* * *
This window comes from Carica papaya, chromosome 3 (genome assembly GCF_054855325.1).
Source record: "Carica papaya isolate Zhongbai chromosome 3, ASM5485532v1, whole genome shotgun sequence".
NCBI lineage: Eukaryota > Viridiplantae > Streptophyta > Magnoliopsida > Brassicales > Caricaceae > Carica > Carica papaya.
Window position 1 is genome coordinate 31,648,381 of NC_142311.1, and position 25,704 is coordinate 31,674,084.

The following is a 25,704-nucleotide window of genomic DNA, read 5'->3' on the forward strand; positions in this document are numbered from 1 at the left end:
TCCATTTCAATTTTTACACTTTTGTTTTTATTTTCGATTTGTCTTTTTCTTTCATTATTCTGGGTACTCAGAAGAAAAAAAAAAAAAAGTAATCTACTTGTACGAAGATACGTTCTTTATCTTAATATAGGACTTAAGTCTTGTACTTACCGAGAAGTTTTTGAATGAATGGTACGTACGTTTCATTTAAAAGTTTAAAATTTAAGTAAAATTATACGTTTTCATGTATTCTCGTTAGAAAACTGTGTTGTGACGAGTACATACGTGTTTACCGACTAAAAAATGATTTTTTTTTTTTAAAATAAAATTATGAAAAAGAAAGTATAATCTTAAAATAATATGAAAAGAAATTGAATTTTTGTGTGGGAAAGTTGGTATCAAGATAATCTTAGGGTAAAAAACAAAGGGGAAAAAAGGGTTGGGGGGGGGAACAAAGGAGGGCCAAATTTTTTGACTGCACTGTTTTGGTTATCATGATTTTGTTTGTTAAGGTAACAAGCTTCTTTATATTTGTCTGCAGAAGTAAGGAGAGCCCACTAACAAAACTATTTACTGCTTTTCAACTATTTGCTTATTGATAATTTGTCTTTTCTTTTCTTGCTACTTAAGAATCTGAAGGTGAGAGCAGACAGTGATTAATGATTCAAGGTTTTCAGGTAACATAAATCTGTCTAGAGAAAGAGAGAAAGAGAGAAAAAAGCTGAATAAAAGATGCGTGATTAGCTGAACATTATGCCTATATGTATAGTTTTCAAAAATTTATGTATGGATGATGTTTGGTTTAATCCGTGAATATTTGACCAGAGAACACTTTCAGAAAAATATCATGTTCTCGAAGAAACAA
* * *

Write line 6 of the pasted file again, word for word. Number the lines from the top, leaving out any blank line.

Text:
TCCATTTCAATTTTTACACTTTTGTTTTTATTTTCGATTTGTCTTTTTCTTTCATTATTCTGGGTACTCAGAAGAAAAAAAAAAAAAAGTAATCTACTTGTACGAAGATACGTTCTTTATCTTAATATAGGACTTAAGTCTTGTACTTACCGAGAAGTTTTTGAATGAATGGTACGTACGTTTCATTTAAAAGTTTAAAATTTAAGTAAAATTATACGTTTTCATGTATTCTCGTTAGAAAACTGTGTTGTGACGAGTACATACGTGTTTACCGACTAAAAAATGATTTTTTTTTTTTAAAATAAAATTATGAAAAAGAAAGTATAATCTTAAAATAATATGAAAAGAAATTGAATTTTTGTGTGGGAAAGTTGGTATCAAGATAATCTTAGGGTAAAAAACAAAGGGGAAAAAAGGGTTGGGGGGGGGAACAAAGGAGGGCCAAATTTTTTGACTGCACTGTTTTGGTTATCATGATTTTGTTTGTTAAGGTAACAAGCTTCTTTATATTTGTCTGCAGAAGTAAGGAGAGCCCACTAACAAAACTATTTACTGCTTTTCAACTATTTGCTTATTGATAATTTGTCTTTTCTTTTCTTGCTACTTAAGAATCTGAAGGTGAGAGCAGACAGTGATTAATGATTCAAGGTTTTCAGGTAACATAAATCTGTCTAGAGAAAGAGAGAAAGAGAGAAAAAAGCTGAATAAAAGATGCGTGATTAGCTGAACATTATGCCTATATGTATAGTTTTCAAAAATTTATGTATGGATGATGTTTGGTTTAATCCGTGAATATTTGACCAGAGAACACTTTCAGAAAAATATCATGTTCTCGAAGAAACAA